ATHENS – For decades, coaches have enjoyed awarding what they call the “battlefield scholarship.” It’s that special moment enjoyed at least once a year when they get to call up a walkon before the team and deliver some good news.
“Son, you’ve really showed us something the last few weeks and we want to show our appreciation by putting you on scholarship,” or so it goes.
Thanks to some drastic attrition since last season, Georgia coach Mark Richt got to do that eight times on Thursday. During a team meeting at Butts-Mehre Heritage Hall late in the evening, Richt awarded one-year renewable scholarships to eight different players: junior guard John Bodin of Covington; junior wide receiver Taylor Bradberry of Winder; senior outside linebacker Matthew DeGenova of Kenner, La.; senior cornerback Eric Elliot of Kennesaw; sophomore tailback Brandon Harton of Reidsville; sophomore cornerback Blake Sailors of Athens; junior tailback Wes Van Dyk of Highland Park, Texas; and senior linebacker Jason Veal of Lilburn.
It’s not known if that’s some kind of record but it has to be for Georgia, at least in the modern era.
The Bulldogs were able to award eight grants because, with classes set to start Monday, it was down to 77 players on scholarship. The NCAA-allotted maximum has been 85 since the late 1980s. Eight below is a rarely-heard number for a team that is not under some type of NCAA restriction, and Georgia is not.
Awarding eight also means the door is effectively closed on linebacker Kent Turene of Lauderdale Lakes, Fla. Turene, whose high school transcript has been tied up at the NCAA Eligibility Center all summer, told the AJC he intends to attend Fork Union Military Academy in Virginia if he can’t get his freshman eligibility resolved but, as of Friday morning, he hadn’t given up on being able to attend UGA this fall.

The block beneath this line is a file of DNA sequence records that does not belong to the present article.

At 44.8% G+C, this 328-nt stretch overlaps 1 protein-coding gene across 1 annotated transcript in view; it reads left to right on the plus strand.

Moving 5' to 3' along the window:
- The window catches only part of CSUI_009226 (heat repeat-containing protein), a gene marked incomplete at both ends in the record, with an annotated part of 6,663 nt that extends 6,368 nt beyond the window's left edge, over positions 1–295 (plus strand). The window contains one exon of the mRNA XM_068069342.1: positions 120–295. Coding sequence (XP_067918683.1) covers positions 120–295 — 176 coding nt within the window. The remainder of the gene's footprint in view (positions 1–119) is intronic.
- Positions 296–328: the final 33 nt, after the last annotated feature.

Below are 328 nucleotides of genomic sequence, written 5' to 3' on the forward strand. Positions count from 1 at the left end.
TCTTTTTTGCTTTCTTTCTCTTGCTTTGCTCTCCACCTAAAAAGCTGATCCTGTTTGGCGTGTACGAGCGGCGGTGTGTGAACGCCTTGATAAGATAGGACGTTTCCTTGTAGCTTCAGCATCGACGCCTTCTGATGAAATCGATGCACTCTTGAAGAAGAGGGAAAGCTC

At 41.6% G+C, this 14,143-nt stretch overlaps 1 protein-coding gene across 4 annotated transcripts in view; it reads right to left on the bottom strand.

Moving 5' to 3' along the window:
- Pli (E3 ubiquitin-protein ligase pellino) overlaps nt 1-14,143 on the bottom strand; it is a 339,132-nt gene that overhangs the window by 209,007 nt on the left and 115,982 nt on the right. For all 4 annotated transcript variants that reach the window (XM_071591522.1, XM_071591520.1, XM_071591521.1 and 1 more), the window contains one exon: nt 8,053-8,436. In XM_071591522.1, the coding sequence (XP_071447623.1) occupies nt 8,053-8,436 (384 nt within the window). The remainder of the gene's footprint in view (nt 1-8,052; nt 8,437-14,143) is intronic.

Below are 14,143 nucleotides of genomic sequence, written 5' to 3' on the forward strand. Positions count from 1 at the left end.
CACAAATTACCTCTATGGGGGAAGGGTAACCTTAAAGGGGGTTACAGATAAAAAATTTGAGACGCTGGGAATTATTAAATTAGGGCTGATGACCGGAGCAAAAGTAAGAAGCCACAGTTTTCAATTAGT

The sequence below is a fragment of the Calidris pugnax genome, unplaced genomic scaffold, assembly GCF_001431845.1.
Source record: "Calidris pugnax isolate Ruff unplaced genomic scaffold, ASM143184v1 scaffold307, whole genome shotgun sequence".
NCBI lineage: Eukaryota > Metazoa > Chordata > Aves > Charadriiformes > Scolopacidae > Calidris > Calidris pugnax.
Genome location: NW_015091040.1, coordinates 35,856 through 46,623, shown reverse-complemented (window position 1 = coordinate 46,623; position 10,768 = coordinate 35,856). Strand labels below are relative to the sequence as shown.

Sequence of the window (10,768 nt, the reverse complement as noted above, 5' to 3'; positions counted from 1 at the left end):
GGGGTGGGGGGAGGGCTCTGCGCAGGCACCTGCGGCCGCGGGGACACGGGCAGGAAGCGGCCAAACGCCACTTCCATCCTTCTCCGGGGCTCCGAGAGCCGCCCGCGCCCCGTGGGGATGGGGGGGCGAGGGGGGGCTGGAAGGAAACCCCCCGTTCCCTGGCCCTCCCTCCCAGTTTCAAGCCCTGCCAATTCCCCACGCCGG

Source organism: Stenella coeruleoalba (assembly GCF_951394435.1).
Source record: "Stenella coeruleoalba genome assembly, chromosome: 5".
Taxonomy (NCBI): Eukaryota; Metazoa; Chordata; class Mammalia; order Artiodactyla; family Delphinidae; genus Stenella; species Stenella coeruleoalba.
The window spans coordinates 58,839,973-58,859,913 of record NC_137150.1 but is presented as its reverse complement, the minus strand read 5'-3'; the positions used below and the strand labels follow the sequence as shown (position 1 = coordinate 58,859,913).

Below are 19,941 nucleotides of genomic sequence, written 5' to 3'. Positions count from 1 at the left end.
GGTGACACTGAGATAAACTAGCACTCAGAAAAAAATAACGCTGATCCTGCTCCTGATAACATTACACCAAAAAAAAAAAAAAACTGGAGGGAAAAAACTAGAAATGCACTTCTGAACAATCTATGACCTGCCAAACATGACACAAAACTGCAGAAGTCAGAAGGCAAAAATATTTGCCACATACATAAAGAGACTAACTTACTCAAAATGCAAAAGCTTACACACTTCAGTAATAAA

“I haven’t made a decision yet but that’s what I’m thinking right now,” Turene said Friday morning. “[Georgia] just told me I needed to make a decision, but that’s what I’ll probably do.”
Fork Union is a prep school. Turene said he should be able to go there, take over the classes currently in question by the NCAA and enroll in Georgia in January.
“That’s the plan,” he said.
Of course, the Bulldogs had so many opportunities available only because so many players had squandered theirs in the last nine months or so. For one reason or another, Georgia has lost 14 players who would have otherwise been eligible to play this season.
Some of those players are not around for good reasons, such as NFL lottery pick A.J. Green and fellow early-entry draftee Justin Houston. Others just couldn’t hack it one way or another, such as Caleb King, who lost his academic eligibility, and Washaun Ealey, who never bought into Richt’s team concept of “the Georgia Way.
In any case, the news of the eight awards was distributed via a brief news release from UGA late Thursdsay night. So Richt was not immediately available. Hopefully we’ll be able to hear from him about it later this morning after the Bulldogs wrap up their 10th practice of the preseason. I’ll let you know what Richt says if and when he does comment.
You’ll note that five of the eight scholarship recipients are underclassmen. That means Georgia will have to make a decision after the season who to keep on aid or who to not. As UGA spokesman Claude Felton pointed out Thursday, “even Isaiah Crowell’s scholarship is a one-year renewable” (though there is a national movement to make them multiyear deals). So these new Dogs won’t be renewed at the expense of a prospect with an offer come February.
In the meantime, here’s a rundown of the players who otherwise could have been a part of Georgia’s 2011 team: